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State-by-state online gaming expansion appeared to be on the fast track in 2013, when it seemed to some only a matter of time until legal online poker was available in most of the United States.
But, as we pass the halfway mark for 2015, there are signs that the trend is beginning to turn.
Even if California drops off and if New York is still a year or two away from regulation online gambling there are other candidates in the Northeast that have the potential to go from A to Z rather quickly, especially if Pennsylvania moves ahead: Connecticut and Massachusetts.
Passing an online gaming bill at the state level has proven to be a multiyear process. The good news is both states have already had some preliminary discussions about online gaming expansion.
Connecticut’s two gaming tribes have informally broached the topic in public statements, and both offer very successful free-play online gaming sites.
And political, economic, social and market factors in both states could expedite the passage of an online gaming bill.
To start with, both states’ legislatures have super-majorities, and both governors, Charlie Baker in Massachusetts and Dan Malloy in Connecticut are open-minded on gaming issues.
Combine this with the fact that both states also possess a small number of gaming operators (more on this below), which should lessen the chances of California-esque factions and conflict, and you have all the necessary ingredients for quick passage if online gambling legalization gains any kind of traction.
Socially, Massachusetts (4th) and Connecticut (10th) are among the most secular states in the country, a factor that should limit the amount of moral opposition to online gaming.
We’re also likely to see the conversation focused on the economic impacts of online gaming expansion, and not on the “won’t anyone think of the children” arguments we’ve witnessed elsewhere.
The potential revenue from online gaming would be a powerful argument in both states.
Massachusetts and Connecticut are both running steep deficits (Massachusetts as high as $750 million by some estimates and Connecticut in the $300 million range), but not to the point that an additional $10-$20 million of annual tax revenue, and another $10 million in licensing fees, wouldn’t make a difference.
Compare this to California, where the revenue iPoker could generate for the state is relatively puny compared to the budget at large.
Online gaming could be sold as a significant way to help close either state’s budget deficit and protect consumers, and on a separate note, particularly in Connecticut, as a way to aid their land-based casino industry.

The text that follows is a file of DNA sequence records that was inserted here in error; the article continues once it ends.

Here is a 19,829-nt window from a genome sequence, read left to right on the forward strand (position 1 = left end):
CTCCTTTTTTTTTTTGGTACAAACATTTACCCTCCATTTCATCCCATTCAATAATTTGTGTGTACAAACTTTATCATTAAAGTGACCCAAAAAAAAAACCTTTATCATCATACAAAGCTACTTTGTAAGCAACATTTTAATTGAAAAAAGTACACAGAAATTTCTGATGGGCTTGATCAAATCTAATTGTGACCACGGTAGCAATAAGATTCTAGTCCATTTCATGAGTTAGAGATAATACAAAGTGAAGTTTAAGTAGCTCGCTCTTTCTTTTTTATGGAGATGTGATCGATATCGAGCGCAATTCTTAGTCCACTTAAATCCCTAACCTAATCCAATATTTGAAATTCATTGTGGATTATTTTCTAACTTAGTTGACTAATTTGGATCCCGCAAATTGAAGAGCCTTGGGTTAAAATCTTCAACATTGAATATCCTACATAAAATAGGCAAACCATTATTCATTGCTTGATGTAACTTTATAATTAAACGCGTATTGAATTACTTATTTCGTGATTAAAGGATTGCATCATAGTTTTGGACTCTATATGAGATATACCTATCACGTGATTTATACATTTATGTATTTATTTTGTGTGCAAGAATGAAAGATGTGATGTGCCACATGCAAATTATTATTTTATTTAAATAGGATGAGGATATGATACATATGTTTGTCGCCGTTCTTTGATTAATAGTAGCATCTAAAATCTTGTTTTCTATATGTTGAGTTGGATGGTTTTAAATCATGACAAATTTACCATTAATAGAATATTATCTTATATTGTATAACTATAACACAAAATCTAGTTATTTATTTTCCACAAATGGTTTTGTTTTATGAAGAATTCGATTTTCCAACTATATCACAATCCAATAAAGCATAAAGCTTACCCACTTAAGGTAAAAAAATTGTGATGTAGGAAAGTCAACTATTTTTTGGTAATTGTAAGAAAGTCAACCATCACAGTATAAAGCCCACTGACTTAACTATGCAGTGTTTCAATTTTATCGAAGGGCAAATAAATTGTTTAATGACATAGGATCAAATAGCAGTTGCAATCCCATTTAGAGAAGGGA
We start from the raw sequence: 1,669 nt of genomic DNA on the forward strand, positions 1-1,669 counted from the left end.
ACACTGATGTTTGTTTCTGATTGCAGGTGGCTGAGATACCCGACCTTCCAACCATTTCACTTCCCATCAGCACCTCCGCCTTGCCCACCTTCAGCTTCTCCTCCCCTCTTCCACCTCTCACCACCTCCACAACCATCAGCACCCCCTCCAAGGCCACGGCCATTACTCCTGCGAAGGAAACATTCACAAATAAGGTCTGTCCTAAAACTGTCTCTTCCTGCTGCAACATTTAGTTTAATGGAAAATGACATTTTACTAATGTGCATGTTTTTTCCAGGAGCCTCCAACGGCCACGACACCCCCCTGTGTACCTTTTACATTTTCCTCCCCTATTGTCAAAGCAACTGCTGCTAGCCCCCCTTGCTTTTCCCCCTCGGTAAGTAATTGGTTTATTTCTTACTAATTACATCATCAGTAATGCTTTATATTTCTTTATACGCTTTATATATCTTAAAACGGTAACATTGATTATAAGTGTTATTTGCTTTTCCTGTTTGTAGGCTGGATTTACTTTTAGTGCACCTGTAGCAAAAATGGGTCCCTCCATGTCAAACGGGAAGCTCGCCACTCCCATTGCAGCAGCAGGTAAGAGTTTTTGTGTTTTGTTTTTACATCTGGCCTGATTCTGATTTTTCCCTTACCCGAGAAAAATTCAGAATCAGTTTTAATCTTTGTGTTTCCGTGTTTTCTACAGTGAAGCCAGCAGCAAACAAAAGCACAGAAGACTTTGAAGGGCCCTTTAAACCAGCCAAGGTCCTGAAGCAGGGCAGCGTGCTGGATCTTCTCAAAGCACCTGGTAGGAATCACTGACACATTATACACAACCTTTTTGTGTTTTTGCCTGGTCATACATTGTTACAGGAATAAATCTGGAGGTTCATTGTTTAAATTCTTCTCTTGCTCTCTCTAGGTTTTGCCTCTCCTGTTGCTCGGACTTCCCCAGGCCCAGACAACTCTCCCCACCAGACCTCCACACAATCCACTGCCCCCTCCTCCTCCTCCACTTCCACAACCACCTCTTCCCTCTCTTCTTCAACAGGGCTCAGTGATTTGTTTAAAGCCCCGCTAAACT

Both Massachusetts and Connecticut have the potential for higher penetration rates and average spend per player than the average market.
On the financial front, the two states rank 4th (Connecticut) and 5th (Massachusetts) in median household income, and 1st (Connecticut) and 3rd (Massachusetts) in disposable income.
According to the 2007 U.S. Census, Massachusetts ranked first in the number of “Persons 25 Years Old And Over With A Bachelor’s Degree Or More,” at 39.4%. Connecticut wasn’t very far behind, coming in 4th, at 36.5%.
This is a strong demographic for online gaming sites, as research has shown online gamblers tend to be younger, better educated, and better off financially than the general public.
But all of this data means squat if the principles involved don’t want online gaming.
Fortunately, both the MGM in Springfield and Penn National’s slot parlor in Plainville would likely lobby for online gaming expansion.
MGM started the Let NY Play advocacy campaign in New York, and has been a central figure in fighting against Sheldon Adelson’s proposed online gambling ban. MGM also owns 50% of the Borgata which offers online gambling in New Jersey,
Penn National is lobbying for online gaming expansion in Pennsylvania.
The third casino in Massachusetts is more of a wild card. Based on Steve Wynn’s current apathetic view of online gambling, the Wynn Casino being built in Everett would likely be a [muted] voice of opposition.
In Connecticut, the Mohegan Sun and Foxwoods are exploring ways to boost their falling revenue numbers – numbers that will likely take another hit (as much as a 30% according to Foxwoods Director of Administration for Interactive Gaming Frank Pracukowski) when the Massachusetts casinos open their doors.
While land-based expansion has gotten the most publicity, online expansion shouldn’t be ruled out.
Pracukowski said the state has told Foxwoods and Mohegan Sun, “When you’re ready [for online gaming] you come to us,” at the recently held C5 Online Gaming Conference in New York City.
Both tribal casinos already operate social/freeplay online gaming sites, and Pracukowski is a firm believer that online poker drives brick & mortar poker, using the irrefutable example of Foxwoods Poker Room being so busy during the heyday of online poker that the casino was forced to expand. But now, with online poker a shell of its former self in the U.S., the poker room’s popularity has dipped dramatically.
Add it all together, and the conditions seem ripe for Connecticut and Massachusetts to ride along on the second wave of online gambling regulation.